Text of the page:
What if you buy a house together and then break up?
The ins and outs of home ownership with a partner.
Last updated on
May 23, 2022 14:10
When faced with the question: marriage or mortgage? More and more couples are choosing to get on the property ladder before spending money on a wedding. According to research carried out by Halifax, 64% of 18 to 44-year-olds think that owning a home is more important than tying the knot.
However, there’s an elephant in the room: what happens if things don’t work out?
It’s really important to have this conversation before things go south (while, of course, hoping that they don’t!) and, ideally, before you start looking at properties together. Buying a home is a big commitment and you need to make sure that you’ll both be financially secure no matter what happens.
Being on the same page is key.
Before you start the home-buying process together, have a frank chat about your finances, priorities, and how you want to go about buying together: as joint owners or as tenants-in-common (we’ll explain what the difference is later).
You should have a good understanding of your partner’s financial situation before you take on any joint financial product with them, whether that’s a mortgage or even just opening a joint bank account. Once you’re financially linked, their credit score can affect yours so it’s important you know about any debt or credit issues up-front.
It’s also worth noting that you will have to include personal details (like how much money you make) on a joint mortgage application, so it’s a good idea to get comfortable talking about this beforehand.
Joint ownership means you both have equal rights to the property.
If you split up, one person would have to buy the other out and take on the whole mortgage, or you would both need to agree to sell the property and split the proceeds 50:50.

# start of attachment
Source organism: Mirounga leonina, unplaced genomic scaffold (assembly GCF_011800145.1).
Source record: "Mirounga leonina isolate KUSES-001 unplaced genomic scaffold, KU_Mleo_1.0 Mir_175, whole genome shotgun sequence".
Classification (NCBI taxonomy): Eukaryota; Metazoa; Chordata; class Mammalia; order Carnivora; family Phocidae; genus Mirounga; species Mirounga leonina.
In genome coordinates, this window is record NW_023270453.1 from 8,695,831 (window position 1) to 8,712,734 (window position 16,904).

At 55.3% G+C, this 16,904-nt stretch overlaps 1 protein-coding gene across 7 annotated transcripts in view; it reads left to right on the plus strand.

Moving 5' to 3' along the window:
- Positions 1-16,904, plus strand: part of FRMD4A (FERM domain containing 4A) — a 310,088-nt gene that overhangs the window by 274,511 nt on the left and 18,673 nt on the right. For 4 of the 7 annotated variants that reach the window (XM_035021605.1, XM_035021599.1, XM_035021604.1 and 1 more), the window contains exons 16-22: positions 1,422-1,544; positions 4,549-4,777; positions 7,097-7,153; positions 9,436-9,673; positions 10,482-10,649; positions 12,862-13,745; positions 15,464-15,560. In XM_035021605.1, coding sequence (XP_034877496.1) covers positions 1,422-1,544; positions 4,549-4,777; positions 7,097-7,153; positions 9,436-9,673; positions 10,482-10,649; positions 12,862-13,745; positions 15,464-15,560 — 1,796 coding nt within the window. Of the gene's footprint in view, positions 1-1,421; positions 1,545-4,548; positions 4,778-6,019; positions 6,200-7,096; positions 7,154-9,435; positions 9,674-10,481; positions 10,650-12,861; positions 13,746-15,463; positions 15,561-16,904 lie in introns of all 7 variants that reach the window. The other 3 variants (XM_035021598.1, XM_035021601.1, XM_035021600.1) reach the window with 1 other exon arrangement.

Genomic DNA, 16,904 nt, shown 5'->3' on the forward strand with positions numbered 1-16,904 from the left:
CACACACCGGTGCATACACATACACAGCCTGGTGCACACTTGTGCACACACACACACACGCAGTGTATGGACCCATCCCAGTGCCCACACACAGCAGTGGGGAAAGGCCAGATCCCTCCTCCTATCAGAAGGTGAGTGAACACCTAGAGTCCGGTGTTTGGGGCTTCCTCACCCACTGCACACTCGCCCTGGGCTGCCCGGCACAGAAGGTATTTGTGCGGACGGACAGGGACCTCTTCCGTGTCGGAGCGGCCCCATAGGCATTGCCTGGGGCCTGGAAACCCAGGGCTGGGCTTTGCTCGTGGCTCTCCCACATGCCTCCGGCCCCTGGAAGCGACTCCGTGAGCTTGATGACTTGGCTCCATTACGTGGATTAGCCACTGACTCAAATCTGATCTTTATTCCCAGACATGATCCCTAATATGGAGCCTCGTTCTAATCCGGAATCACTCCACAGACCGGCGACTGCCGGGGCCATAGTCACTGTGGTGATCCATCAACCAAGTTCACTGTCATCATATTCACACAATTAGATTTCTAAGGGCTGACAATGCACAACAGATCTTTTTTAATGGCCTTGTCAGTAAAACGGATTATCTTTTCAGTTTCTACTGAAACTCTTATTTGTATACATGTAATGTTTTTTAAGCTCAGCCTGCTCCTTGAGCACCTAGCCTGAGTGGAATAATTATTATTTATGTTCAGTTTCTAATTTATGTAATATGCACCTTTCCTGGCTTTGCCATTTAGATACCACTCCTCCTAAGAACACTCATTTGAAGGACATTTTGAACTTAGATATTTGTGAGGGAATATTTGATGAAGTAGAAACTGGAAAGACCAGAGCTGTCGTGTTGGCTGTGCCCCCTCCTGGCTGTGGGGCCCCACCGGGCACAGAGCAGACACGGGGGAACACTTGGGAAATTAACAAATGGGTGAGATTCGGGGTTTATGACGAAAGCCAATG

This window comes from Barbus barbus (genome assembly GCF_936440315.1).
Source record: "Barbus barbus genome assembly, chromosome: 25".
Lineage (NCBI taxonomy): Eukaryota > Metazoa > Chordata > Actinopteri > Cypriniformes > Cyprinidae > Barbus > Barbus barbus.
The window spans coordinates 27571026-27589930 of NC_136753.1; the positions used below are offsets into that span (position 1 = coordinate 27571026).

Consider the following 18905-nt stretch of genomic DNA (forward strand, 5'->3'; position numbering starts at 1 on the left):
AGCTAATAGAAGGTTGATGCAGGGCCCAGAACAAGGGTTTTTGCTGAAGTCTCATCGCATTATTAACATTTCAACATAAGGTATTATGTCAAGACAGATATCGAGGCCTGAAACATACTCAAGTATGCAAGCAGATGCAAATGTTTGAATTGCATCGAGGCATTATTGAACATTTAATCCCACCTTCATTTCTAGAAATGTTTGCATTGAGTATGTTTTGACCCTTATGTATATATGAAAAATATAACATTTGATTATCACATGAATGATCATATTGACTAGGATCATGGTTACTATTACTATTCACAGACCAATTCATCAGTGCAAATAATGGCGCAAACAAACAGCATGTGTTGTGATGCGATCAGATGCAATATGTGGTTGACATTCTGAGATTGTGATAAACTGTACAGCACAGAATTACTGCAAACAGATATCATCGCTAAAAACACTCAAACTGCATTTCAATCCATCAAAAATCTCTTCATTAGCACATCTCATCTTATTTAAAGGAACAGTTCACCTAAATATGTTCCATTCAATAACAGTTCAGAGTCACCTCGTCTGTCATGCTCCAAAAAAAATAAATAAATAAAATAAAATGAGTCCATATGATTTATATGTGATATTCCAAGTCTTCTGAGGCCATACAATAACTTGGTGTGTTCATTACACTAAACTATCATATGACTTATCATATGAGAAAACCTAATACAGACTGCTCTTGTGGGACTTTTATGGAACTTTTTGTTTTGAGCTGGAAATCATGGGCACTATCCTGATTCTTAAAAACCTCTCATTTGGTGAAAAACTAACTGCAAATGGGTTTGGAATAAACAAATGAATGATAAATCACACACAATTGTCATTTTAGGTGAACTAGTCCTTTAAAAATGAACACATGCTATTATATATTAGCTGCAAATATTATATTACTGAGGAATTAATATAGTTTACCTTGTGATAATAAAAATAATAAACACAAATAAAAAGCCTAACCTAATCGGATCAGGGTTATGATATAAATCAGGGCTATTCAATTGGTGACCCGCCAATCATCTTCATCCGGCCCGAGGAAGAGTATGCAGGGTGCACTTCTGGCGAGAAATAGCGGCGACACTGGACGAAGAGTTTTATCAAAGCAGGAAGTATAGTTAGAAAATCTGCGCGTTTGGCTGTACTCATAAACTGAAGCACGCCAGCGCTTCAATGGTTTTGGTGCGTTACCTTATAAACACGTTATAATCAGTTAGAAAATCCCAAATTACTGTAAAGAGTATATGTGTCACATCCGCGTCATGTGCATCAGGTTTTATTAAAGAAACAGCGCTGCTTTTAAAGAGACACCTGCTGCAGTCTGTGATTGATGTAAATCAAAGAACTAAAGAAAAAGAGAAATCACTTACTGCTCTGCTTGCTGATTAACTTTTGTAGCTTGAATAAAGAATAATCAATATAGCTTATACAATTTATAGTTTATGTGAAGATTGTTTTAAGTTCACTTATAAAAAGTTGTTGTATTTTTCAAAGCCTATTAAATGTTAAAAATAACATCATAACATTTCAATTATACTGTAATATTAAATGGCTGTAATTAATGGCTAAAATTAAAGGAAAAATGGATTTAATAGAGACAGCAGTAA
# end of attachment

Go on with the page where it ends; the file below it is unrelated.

It also means that if one of you died (sorry to be so morbid) the other would inherit their share of the property.
This option means you each own a defined share of the property (eg a 70/30 split).
If one of you is contributing more money to the purchase (like a bigger share of the deposit) you might want to explore this route. You should also have a deed of trust drawn up by your solicitor, which explains who contributed what and how you will divide the proceeds if you split up or sell up.
If you buy as tenants-in-common, each person can leave their share of the property to whoever they want in their will. This can make things tricky if one partner passes away, and the other can’t afford to buy their share from the heir.
“Hope for the best, prepare for the worst” might not sound very romantic, but it’s important to agree on a plan - and get that plan in writing - in case things don’t work out.
Your solicitor can help you to reach a fair agreement and make sure that it is reflected in the deeds to the property.
If you already own a property with your partner and you want to make sure you’re both protected in case your relationship breaks down, you should speak to your solicitor. If you have a specific question about your mortgage, speak to a broker (like us!).
If you have concerns about your relationship and want to explore your options, there are some excellent resources available on Shelter’s website.
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